Ethnicity and the State
Judith Drick Toland
Transaction Publishers, 1993 - Social Science - 269 pages
Modern states have evolved as complex political structures in which unitary forms of government maintain an uncertain equilibrium with ethnically plural societies. Historically, ruling elites have tried with little success to eradicate ethnicity through genocide, bury it under accusations of tribalism, discredit it with the mind-frame of modernization, or confine it to local rather than national political arenas. This broad-ranging volume examines the dynamics of ethnic manipulation and accommodation by dominant and subordinate groups in the state-building process.
Ethnicity and the State reflects the widely varying political contexts and cultures in which reasons of state contend with unyielding ethnic allegiances. European, South American, Asian, and Middle Eastern examples reveal a consistent set of themes and attitudes. The authors find that while the state must realize its authority and stability through a strictly defined charter of rights and values, ethnic identity exercises its power more freely and flexibly. The sense of peoplehood may be artificially constructed in response to immediate need, or it may be ancient and organic, growing over time. It has the potential to cut across race, class, and gender. Its central tenets and myths may be reinterpreted, recreated, enlarged upon, or modified as the political situation warrants. Flexibility of belief and the need to identify with a larger group account both for the durability of ethnic loyalty and its vulnerability to manipulation.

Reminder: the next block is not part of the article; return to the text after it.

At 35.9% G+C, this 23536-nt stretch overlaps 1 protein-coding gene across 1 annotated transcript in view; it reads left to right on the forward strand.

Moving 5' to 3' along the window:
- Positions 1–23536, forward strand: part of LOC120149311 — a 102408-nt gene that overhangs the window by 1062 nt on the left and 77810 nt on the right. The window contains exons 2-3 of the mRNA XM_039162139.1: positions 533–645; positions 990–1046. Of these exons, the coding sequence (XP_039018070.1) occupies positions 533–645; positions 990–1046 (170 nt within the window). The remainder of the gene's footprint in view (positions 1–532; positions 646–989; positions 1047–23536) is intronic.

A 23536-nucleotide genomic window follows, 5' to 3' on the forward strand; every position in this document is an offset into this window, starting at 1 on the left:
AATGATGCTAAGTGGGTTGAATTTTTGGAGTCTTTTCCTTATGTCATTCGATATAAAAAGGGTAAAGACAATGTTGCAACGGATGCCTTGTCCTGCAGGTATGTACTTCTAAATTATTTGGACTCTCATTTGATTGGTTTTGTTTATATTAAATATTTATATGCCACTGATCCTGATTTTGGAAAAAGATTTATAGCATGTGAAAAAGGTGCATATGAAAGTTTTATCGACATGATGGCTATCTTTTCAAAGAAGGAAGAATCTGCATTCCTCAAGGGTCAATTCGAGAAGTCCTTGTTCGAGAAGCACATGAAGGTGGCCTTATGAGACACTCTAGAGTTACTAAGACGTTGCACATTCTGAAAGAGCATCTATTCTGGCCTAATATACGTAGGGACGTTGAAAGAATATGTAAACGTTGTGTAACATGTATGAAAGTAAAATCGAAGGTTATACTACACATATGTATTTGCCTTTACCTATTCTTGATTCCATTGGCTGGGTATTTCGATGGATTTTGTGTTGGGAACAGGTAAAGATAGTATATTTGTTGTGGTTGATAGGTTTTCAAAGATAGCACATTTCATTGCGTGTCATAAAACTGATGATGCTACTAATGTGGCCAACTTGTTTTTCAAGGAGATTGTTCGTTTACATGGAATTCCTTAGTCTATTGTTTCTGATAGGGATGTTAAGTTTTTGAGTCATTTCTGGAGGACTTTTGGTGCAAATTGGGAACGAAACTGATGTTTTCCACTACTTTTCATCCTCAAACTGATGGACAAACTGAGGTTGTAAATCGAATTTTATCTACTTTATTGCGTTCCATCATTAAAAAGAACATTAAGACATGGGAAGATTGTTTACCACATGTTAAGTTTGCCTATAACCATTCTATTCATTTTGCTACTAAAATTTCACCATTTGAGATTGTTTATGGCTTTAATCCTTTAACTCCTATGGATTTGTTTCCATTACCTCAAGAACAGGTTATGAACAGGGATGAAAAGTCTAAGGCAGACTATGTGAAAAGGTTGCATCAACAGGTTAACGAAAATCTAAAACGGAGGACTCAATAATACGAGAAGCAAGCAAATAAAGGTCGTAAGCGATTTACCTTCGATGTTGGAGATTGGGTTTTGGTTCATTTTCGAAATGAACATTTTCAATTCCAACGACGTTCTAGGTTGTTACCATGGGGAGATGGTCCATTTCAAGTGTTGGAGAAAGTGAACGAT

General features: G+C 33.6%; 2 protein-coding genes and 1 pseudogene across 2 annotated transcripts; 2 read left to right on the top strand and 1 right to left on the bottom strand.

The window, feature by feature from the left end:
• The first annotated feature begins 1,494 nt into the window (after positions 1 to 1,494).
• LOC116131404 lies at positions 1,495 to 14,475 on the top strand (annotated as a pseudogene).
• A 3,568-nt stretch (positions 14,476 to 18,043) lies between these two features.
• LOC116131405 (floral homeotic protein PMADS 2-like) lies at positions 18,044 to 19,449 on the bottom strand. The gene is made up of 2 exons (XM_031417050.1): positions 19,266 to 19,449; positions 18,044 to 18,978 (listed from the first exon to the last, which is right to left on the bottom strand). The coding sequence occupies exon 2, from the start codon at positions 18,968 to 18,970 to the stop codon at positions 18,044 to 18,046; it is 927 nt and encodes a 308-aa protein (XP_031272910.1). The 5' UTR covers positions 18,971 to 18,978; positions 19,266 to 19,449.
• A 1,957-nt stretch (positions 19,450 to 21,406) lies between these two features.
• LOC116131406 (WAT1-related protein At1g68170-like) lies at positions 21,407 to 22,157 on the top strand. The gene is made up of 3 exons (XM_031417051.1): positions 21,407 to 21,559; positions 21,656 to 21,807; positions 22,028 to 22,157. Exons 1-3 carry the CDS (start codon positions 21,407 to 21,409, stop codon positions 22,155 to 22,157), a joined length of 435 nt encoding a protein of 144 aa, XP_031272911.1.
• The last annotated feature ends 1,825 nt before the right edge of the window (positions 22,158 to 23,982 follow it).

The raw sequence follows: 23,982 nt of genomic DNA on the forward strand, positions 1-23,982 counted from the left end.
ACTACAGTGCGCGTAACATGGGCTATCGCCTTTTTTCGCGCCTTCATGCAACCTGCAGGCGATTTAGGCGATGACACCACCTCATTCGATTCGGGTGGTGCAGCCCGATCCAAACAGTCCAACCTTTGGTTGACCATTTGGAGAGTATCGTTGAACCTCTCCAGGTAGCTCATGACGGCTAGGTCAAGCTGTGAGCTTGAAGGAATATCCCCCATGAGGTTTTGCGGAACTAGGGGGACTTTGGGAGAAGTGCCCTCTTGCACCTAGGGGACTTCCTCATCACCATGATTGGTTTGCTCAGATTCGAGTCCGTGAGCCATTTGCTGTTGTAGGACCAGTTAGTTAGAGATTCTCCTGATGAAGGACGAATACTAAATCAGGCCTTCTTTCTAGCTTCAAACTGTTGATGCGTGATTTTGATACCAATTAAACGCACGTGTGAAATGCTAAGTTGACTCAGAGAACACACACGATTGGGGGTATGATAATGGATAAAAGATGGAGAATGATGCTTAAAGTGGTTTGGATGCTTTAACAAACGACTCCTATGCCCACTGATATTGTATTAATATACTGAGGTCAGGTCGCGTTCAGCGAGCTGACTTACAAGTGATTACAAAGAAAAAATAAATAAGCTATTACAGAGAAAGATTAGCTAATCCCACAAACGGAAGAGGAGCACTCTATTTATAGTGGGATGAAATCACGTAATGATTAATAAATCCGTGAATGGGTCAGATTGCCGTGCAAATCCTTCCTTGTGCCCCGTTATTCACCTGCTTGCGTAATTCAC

This volume is particularly timely at a moment when national governments in many parts of the world must face the adoption of more equitable forms of rule to hold their ethnically diverse societies together. Taken together, the analyses presented here warn against institutionalizing ethnic strife and offer a vision of how the state may foster expectations and policies that serve the interests of all ethnic groups within their borders. Political scientists, historians, and anthropologists will find this book valuable for its interpretations of forces that continue to reshape the social and political fabric of the world.